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HMG coenzyme A.svg
IUPAC name
(9R,21S)-1-[(2R,3S,4R,5R)-5-(6-amino-9H-purin-9-yl)-4-hydroxy-3-(phosphonooxy)tetrahydrofuran-2-yl]-3,5,9,21-tetrahydroxy-8,8,21-trimethyl-10,14,19-trioxo-2,4,6-trioxa-18-thia-11,15-diaza-3,5-diphosphatricosan-23-oic acid 3,5-dioxide
Other names
3-hydroxy-3-methylglutaryl CoA; 3-hydroxy-3-methylglutaryl coenzyme A
3D model (JSmol)
ECHA InfoCard 100.014.820 Edit this at Wikidata
  • InChI=1S/C27H44N7O20P3S/c1-26(2,21(40)24(41)30-5-4-15(35)29-6-7-58-17(38)9-27(3,42)8-16(36)37)11-51-57(48,49)54-56(46,47)50-10-14-20(53-55(43,44)45)19(39)25(52-14)34-13-33-18-22(28)31-12-32-23(18)34/h12-14,19-21,25,39-40,42H,4-11H2,1-3H3,(H,29,35)(H,30,41)(H,36,37)(H,46,47)(H,48,49)(H2,28,31,32)(H2,43,44,45)/t14-,19-,20-,21+,25-,27+/m1/s1 checkY
  • InChI=1/C27H44N7O20P3S/c1-26(2,21(40)24(41)30-5-4-15(35)29-6-7-58-17(38)9-27(3,42)8-16(36)37)11-51-57(48,49)54-56(46,47)50-10-14-20(53-55(43,44)45)19(39)25(52-14)34-13-33-18-22(28)31-12-32-23(18)34/h12-14,19-21,25,39-40,42H,4-11H2,1-3H3,(H,29,35)(H,30,41)(H,36,37)(H,46,47)(H,48,49)(H2,28,31,32)(H2,43,44,45)/t14-,19-,20-,21+,25-,27+/m1/s1
  • O=C(O)C[C@@](O)(C)CC(=O)SCCNC(=O)CCNC(=O)[C@H](O)C(C)(C)COP(=O)(O)OP(=O)(O)OC[C@H]3O[C@@H](n2cnc1c(ncnc12)N)[C@H](O)[C@@H]3OP(=O)(O)O
Molar mass 911.661 g/mol
Except where otherwise noted, data are given for materials in their standard state (at 25 °C [77 °F], 100 kPa).
checkY verify (what is checkY☒N ?)

β-Hydroxy β-methylglutaryl-CoA (HMG-CoA), also known as 3-hydroxy-3-methylglutaryl coenzyme A, is an intermediate in the mevalonate and ketogenesis pathways. It is formed from acetyl CoA and acetoacetyl CoA by HMG-CoA synthase. The research of Minor J. Coon and Bimal Kumar Bachhawat in the 1950s at University of Illinois led to its discovery.[1][2]

HMG-CoA is a metabolic intermediate in the metabolism of the branched-chain amino acids, which include leucine, isoleucine, and valine.[3] Its immediate precursors are β-methylglutaconyl-CoA (MG-CoA) and β-hydroxy β-methylbutyryl-CoA (HMB-CoA).[4][5][6]

HMG-CoA reductase catalyzes the conversion of HMG-CoA to mevalonic acid, a necessary step in the biosynthesis of cholesterol.


Mevalonate pathway[edit]

Mevalonate synthesis begins with the beta-ketothiolase-catalyzed Claisen condensation of two molecules of acetyl-CoA to produce acetoacetyl CoA. The following reaction involves the joining of acetyl-CoA and acetoacetyl-CoA to form HMG-CoA, a process catalyzed by HMG-CoA synthase.[8]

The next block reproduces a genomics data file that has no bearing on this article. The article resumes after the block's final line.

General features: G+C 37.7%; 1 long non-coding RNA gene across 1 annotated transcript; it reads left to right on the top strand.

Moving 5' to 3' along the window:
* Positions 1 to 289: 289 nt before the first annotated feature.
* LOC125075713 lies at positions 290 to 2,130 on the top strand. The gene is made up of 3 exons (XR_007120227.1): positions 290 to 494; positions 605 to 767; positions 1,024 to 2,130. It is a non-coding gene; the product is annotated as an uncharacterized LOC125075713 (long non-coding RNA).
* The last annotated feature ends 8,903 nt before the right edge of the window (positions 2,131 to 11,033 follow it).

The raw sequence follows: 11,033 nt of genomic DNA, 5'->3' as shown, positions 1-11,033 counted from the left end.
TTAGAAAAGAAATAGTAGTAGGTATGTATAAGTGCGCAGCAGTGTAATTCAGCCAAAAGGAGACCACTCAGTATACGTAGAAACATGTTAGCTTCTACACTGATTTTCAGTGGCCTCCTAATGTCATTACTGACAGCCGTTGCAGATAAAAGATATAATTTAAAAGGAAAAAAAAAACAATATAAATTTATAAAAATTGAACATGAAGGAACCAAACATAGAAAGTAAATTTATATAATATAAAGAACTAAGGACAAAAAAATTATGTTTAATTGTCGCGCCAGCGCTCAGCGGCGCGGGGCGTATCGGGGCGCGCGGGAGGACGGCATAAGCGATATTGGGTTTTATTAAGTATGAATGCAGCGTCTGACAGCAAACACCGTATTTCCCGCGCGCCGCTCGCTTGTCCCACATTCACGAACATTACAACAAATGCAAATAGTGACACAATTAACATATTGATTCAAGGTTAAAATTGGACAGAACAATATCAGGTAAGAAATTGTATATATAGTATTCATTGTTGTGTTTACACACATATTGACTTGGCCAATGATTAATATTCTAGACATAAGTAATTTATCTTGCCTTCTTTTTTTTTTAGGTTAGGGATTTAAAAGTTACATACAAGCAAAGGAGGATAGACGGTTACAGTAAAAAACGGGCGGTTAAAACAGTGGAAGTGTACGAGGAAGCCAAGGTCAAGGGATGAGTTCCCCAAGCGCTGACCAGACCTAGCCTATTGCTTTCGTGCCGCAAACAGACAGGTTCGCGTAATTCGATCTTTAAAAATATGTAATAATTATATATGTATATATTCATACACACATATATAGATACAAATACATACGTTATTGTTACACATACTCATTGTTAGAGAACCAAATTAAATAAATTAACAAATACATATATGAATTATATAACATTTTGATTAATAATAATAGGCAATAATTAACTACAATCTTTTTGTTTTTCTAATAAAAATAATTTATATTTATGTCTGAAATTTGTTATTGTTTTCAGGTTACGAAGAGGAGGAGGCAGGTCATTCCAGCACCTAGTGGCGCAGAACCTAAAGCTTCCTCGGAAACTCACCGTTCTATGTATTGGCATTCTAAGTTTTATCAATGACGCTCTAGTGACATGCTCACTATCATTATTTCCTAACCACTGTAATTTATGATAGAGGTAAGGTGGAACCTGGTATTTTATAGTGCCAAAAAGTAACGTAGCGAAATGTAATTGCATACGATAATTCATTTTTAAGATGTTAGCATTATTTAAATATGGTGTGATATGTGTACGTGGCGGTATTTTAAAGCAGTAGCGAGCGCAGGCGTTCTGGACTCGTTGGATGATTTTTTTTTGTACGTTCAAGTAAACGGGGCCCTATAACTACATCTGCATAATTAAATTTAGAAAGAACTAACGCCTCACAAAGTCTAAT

In the final step of mevalonate biosynthesis, HMG-CoA reductase, an NADPH-dependent oxidoreductase, catalyzes the conversion of HMG-CoA into mevalonate, which is the primary regulatory point in this pathway. Mevalonate serves as the precursor to isoprenoid groups that are incorporated into a wide variety of end-products, including cholesterol in humans.[9]

Mevalonate pathway

Ketogenesis pathway[edit]

HMG-CoA lyase breaks it into acetyl CoA and acetoacetate.

See also[edit]


  1. ^ Sarkar DP (2015). "Classics in Indian Medicine" (PDF). The National Medical Journal of India (28): 3. Archived from the original (PDF) on 2016-05-31.
  2. ^ Surolia A (1997). "An outstanding scientist and a splendid human being". Glycobiology. 7 (4): v–ix. doi:10.1093/glycob/7.4.453.
  3. ^ "Valine, leucine and isoleucine degradation - Reference pathway". Kyoto Encyclopedia of Genes and Genomes. Kanehisa Laboratories. 27 January 2016. Retrieved 1 February 2018.
  4. ^ a b c Wilson JM, Fitschen PJ, Campbell B, Wilson GJ, Zanchi N, Taylor L, Wilborn C, Kalman DS, Stout JR, Hoffman JR, Ziegenfuss TN, Lopez HL, Kreider RB, Smith-Ryan AE, Antonio J (February 2013). "International Society of Sports Nutrition Position Stand: beta-hydroxy-beta-methylbutyrate (HMB)". Journal of the International Society of Sports Nutrition. 10 (1): 6. doi:10.1186/1550-2783-10-6. PMC 3568064. PMID 23374455.
  5. ^ a b c Kohlmeier M (May 2015). "Leucine". Nutrient Metabolism: Structures, Functions, and Genes (2nd ed.). Academic Press. pp. 385–388. ISBN 978-0-12-387784-0. Retrieved 6 June 2016. Energy fuel: Eventually, most Leu is broken down, providing about 6.0kcal/g. About 60% of ingested Leu is oxidized within a few hours ... Ketogenesis: A significant proportion (40% of an ingested dose) is converted into acetyl-CoA and thereby contributes to the synthesis of ketones, steroids, fatty acids, and other compounds
    Figure 8.57: Metabolism of L-leucine
  6. ^ Garrett RH (2013). Biochemistry. Cengage Learning. p. 856. ISBN 978-1-305-57720-6.
  7. ^ Haines BE, Steussy CN, Stauffacher CV, Wiest O (October 2012). "Molecular modeling of the reaction pathway and hydride transfer reactions of HMG-CoA reductase". Biochemistry. 51 (40): 7983–95. doi:10.1021/bi3008593. PMC 3522576. PMID 22971202.